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The best IRA investment strategy depends on your personality as much as your finances.

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Question: I’m trying to figure out what to do about paying off my student loans and investing in retirement. Should I pay off debt or invest in my IRA?

I just graduated college in May and began a full-time job in October making $36,000. I also do freelance work and receive anywhere from $500 to $1000 a month from that. I’m still living at home, and don’t have to pay rent or groceries, which really helps.

Currently, I have just over $18,800 in student loans at an average interest rate of 4.45 percent. I just started paying against them last month. And I have also opened a Roth IRA with just under $2,000 in there. My plan currently is to contribute $500 a month to my IRA. That way, I can max it out and pay $700 a month to my student loans.

My question is: Should I leave my IRA as it is and put that $500 a month toward my student loans in order to possibly get them done within a year?

The stock market has done nothing but fall since I opened my account. And I’ve read that could continue this year. But I’ve also read that it’s good to just keep contributing to an IRA when your debt isn’t high interest, in order to reap the rewards of compounding interest. I plan to move out of my parents’ house after a year. So, I think not having any debt would help with that a lot.

Would I be better off to stick with the course I’m on and knock out the debt in 2.5 years? Would not investing in my Roth IRA for a year or so make me miss out on potential compound interest, even if the market will likely go down stay the same? Or would it be too negligible to matter?

– Michael in Kentucky

Andrew Pentis, certified student loan counselor at Student Loan Hero, answers…

Michael, as with most questions in personal finance, the answer to yours is: It depends. The right path forward hinges on whether we’re focusing on the “finance” part of personal finance or the “personal” part…

The financial part

Financially, it seems like investing could earn you more money in the long run than paying off your loans early. Your student debt has a relatively low-interest rate of 4.45 percent. So, it’s not costing you a huge amount in interest over time. Depending on your credit, you could even consider refinancing for lower rates.

Your return from the IRA can, of course, vary depending on what sort of assets (stocks, bonds, etc.) you invest in and how the market performs. As personal finance expert Dave Ramsey notes, it’s not unreasonable to see the S&P 500 benchmark stock index earn investors in those shares 12 percent or more per year. In such a scenario, the gains from investing could outpace the interest you’re paying on your student loans.

Since you’re starting young, your money will have time to grow. And you’ll be able to weather any temporary dips in the market. The effects of compound interest grow more powerful over time. Putting that extra $500 into your IRA could result in greater savings in the future than waiting until you’re debt-free.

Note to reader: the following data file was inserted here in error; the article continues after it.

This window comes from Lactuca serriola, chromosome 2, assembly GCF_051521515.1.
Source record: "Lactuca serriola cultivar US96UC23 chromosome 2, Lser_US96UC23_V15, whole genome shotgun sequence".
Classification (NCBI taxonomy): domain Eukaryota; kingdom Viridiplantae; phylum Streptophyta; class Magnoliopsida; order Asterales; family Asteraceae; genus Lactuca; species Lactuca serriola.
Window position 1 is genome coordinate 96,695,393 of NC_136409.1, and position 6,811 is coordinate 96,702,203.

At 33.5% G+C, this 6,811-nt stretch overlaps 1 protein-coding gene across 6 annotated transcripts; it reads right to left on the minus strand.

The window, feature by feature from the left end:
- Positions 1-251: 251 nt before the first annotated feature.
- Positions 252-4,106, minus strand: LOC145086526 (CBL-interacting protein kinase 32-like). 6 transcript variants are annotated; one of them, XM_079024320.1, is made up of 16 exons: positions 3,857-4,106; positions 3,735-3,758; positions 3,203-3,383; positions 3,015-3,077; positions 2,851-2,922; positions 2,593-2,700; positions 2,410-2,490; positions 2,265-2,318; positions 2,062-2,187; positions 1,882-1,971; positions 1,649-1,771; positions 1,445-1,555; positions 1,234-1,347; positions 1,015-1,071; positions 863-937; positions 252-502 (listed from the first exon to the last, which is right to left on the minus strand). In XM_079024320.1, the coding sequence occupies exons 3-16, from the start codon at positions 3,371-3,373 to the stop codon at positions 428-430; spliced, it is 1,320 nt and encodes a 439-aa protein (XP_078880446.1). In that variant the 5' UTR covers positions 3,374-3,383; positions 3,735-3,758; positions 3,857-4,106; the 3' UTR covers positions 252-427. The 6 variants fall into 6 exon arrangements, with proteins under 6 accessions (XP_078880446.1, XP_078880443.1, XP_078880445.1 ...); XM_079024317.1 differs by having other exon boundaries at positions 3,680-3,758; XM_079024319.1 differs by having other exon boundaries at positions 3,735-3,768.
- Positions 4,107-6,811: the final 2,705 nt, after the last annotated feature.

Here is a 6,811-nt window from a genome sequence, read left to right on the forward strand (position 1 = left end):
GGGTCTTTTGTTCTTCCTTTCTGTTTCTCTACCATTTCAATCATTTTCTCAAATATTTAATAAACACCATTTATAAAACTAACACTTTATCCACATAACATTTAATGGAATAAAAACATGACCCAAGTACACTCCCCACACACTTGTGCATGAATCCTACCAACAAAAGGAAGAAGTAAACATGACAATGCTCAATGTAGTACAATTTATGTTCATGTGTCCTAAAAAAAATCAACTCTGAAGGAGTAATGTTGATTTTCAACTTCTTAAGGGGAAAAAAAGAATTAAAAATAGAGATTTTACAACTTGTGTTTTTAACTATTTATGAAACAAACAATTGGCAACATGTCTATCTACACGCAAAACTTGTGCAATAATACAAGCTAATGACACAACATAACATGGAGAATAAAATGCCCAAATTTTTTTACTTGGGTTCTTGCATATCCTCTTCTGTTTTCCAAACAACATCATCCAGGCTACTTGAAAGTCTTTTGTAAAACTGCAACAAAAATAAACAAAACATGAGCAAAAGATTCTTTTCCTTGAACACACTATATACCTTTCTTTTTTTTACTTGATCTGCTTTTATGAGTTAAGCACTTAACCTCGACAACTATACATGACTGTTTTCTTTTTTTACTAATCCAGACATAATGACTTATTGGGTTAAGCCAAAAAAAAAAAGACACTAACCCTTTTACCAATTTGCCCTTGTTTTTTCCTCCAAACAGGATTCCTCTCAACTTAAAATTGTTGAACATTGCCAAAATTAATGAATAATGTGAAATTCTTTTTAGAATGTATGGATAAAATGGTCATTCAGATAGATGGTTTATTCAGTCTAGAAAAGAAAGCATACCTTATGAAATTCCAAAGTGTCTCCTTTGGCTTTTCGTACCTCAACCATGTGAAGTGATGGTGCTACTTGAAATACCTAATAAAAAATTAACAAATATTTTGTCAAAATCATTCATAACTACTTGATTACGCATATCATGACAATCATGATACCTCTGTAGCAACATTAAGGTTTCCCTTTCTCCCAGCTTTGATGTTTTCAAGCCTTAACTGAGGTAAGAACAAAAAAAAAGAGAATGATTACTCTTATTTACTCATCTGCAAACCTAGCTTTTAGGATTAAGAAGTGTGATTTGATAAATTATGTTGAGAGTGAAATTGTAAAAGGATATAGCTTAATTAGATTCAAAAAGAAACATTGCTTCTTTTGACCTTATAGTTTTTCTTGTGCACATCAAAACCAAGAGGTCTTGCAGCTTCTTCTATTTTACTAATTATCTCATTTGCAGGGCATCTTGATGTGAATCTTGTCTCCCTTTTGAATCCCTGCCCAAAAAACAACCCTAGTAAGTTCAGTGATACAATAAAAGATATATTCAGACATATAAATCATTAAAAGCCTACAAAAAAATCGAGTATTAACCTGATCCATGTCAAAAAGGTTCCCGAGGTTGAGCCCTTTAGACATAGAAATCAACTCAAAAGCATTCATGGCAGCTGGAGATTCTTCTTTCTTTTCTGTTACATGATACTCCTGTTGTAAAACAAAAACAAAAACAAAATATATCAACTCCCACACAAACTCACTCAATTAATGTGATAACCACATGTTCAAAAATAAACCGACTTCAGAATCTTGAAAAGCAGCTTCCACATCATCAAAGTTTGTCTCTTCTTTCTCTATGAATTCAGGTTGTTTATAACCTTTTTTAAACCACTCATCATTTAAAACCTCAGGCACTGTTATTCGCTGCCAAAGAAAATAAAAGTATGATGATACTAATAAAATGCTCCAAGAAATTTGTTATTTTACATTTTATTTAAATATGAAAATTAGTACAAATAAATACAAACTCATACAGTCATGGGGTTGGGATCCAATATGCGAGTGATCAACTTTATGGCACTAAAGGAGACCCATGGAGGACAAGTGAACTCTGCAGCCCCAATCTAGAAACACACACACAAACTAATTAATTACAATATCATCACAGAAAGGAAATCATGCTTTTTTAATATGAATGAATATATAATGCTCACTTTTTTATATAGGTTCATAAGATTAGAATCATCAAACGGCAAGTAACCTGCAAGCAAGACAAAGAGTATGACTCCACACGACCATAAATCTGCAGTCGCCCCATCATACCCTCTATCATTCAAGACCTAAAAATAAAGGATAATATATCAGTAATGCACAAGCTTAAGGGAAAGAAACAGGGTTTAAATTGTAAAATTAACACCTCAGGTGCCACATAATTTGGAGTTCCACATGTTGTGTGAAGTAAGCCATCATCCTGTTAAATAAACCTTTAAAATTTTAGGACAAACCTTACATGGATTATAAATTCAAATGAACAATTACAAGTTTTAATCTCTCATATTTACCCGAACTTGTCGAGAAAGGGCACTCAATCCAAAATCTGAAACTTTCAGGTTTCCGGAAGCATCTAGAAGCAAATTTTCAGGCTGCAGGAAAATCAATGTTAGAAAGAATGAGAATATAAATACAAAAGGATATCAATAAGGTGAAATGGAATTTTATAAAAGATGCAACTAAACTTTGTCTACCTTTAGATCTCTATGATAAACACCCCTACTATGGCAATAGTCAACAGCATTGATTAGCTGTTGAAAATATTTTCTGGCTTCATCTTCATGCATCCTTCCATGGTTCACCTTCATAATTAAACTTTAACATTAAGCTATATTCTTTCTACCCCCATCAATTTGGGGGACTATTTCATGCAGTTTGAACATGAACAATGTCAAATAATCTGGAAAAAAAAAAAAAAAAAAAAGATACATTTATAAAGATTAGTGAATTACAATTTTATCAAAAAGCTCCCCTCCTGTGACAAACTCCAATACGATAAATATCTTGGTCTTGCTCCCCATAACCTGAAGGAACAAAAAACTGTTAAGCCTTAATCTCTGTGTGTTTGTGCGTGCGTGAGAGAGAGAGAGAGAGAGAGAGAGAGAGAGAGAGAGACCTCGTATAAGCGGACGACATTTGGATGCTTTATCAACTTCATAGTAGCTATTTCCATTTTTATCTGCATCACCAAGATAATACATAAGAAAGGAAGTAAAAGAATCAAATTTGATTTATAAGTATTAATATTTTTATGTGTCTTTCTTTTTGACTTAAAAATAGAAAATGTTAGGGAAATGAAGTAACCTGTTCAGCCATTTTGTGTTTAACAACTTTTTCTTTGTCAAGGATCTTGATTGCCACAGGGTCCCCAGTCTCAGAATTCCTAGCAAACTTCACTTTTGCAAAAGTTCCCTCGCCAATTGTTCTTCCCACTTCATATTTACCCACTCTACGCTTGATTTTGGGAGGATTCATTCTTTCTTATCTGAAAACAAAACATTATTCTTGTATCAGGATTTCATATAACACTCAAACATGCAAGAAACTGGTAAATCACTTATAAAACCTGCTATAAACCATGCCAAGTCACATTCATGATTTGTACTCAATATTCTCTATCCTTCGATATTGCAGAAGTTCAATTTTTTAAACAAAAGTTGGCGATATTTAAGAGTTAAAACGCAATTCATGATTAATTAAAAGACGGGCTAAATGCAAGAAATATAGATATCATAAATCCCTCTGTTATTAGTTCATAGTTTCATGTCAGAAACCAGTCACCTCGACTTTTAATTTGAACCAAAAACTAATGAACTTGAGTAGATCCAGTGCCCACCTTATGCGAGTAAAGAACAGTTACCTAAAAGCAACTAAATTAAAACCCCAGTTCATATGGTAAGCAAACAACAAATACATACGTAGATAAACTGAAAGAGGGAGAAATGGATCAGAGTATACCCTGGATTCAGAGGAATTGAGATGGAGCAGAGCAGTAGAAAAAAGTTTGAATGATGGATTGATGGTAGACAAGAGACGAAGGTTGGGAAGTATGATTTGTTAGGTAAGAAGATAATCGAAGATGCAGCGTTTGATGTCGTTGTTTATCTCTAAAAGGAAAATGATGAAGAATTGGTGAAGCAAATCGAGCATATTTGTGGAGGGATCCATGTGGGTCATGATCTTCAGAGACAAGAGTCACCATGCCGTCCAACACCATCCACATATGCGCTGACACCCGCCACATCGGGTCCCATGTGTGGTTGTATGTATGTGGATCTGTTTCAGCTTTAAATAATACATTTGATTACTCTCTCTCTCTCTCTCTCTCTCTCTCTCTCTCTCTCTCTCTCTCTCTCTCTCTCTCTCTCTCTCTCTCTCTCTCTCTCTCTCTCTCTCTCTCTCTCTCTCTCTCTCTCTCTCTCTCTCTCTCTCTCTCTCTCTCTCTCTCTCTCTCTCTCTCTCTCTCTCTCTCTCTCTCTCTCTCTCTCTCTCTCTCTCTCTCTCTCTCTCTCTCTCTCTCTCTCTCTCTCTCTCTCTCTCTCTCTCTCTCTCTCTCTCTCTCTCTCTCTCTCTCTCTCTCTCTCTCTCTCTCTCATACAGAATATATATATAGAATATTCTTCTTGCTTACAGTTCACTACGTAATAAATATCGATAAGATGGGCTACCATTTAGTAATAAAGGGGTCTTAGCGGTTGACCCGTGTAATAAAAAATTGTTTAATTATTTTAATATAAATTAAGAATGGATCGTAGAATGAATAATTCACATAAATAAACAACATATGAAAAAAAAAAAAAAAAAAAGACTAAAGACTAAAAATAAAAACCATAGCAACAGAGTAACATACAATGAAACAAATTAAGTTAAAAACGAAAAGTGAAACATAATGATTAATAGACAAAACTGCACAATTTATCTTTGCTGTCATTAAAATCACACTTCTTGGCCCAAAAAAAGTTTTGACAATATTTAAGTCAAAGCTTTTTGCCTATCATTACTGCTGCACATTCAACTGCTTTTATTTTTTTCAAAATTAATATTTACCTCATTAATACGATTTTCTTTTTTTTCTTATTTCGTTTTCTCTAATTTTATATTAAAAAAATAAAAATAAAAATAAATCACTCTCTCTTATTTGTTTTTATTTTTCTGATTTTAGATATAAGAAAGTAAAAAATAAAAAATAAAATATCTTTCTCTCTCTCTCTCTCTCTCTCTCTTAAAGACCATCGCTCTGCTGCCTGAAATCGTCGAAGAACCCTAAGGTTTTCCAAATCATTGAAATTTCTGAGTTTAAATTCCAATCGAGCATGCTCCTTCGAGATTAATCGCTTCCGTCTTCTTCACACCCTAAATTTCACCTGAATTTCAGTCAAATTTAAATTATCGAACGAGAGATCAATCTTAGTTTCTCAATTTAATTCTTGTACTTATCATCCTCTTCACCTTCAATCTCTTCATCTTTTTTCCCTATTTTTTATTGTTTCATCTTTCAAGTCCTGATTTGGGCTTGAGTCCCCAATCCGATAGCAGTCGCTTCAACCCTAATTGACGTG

You can use a student loan payoff versus invest calculator to see exactly how much money you could make by investing your extra $500 per month instead of throwing it at your student loans.

Of course, a return of 12 percent isn’t guaranteed, and no one can predict what will happen in the future. We can only base our predictions off past economic behavior to guess what can occur in years to come.

The personal part

The financial answer to your question seems to come out in favor of investing. However, the “personal” answer might lead you to a different conclusion. If you’d rather be debt-free and have a low tolerance for investment risk, you should pay the loans back first.

By making extra payments, you’ll get out of debt faster and save money on interest in the short term. Although your savings might not match what you could earn over the long run through investing, you’ll experience their effects much quicker.

By saying goodbye to your student loan payments years early, you’ll also have more of your monthly income to keep for yourself. This could be helpful if you’re looking to rent an apartment, buy a car or make another big purchase for yourself.

All in all, you’ll probably reap the rewards of paying off your student loans earlier than you would enjoy the fruits of investing. But if you’re playing the long game, putting extra money into your IRA will likely earn you the most money overall — you’ll just have to wait a few decades to enjoy it.

One more financial priority

I would add that paying off student loans and saving for retirement aren’t your only financial priorities. It’s also important to put money aside as an emergency fund. You’ll be prepared for an unexpected expense if you have some liquid savings.

Most experts recommend putting aside between three and six months’ worth of living expenses in your emergency fund as a financial cushion. Once you have your savings set aside, then you can use the leftover monthly income to invest or prepay your loans.

In the end, the decision to pay off debt early versus invest comes down to two main factors: what the numbers say, and what your personal feelings are about debt. Investing could earn you more overall, but that doesn’t mean paying off your student loans faster is the wrong choice.

If getting out from under the shadow of debt is your priority, feel free to throw that extra $500 at your student loans until they disappear.

Reflect on your personal short- and long-term goals, and let those goals help you strike the right balance between paying off student debt and investing in your IRA.

Andrew Pentis is a student loan expert and a writer for Student Loan Hero.

Rebecca Safier contributed to this report.

money management, student loans

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